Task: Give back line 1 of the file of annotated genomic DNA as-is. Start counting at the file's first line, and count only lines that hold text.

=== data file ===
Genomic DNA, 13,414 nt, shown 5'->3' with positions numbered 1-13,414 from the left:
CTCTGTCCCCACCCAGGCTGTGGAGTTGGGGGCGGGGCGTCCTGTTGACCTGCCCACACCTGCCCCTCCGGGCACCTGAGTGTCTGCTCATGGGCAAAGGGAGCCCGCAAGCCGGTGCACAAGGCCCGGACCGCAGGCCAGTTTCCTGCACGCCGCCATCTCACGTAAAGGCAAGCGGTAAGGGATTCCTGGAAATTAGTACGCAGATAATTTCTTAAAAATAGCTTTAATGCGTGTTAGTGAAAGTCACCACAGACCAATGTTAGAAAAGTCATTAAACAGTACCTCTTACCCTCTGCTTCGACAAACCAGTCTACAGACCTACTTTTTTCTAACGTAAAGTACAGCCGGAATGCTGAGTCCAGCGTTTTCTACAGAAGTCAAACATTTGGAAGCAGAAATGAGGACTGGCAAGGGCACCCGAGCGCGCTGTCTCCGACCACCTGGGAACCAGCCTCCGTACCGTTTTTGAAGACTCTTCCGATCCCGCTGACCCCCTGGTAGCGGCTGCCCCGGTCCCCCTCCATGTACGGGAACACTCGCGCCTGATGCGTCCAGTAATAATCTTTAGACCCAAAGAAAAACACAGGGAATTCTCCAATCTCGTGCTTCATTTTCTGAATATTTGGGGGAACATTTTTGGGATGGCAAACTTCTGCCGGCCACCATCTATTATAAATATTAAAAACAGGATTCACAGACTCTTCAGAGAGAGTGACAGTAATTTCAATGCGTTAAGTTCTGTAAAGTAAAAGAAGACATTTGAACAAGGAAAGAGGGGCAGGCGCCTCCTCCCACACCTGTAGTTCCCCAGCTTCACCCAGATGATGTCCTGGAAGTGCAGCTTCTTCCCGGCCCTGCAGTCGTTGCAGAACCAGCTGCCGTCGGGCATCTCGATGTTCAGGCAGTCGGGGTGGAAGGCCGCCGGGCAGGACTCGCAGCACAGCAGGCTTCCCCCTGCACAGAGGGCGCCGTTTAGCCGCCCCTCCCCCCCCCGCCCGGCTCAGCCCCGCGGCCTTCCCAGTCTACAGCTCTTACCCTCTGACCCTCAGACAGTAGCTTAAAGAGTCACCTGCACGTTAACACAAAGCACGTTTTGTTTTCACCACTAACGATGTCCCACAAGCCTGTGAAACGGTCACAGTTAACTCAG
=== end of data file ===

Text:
Genomic DNA, 13,414 nt, shown 5'->3' with positions numbered 1-13,414 from the left: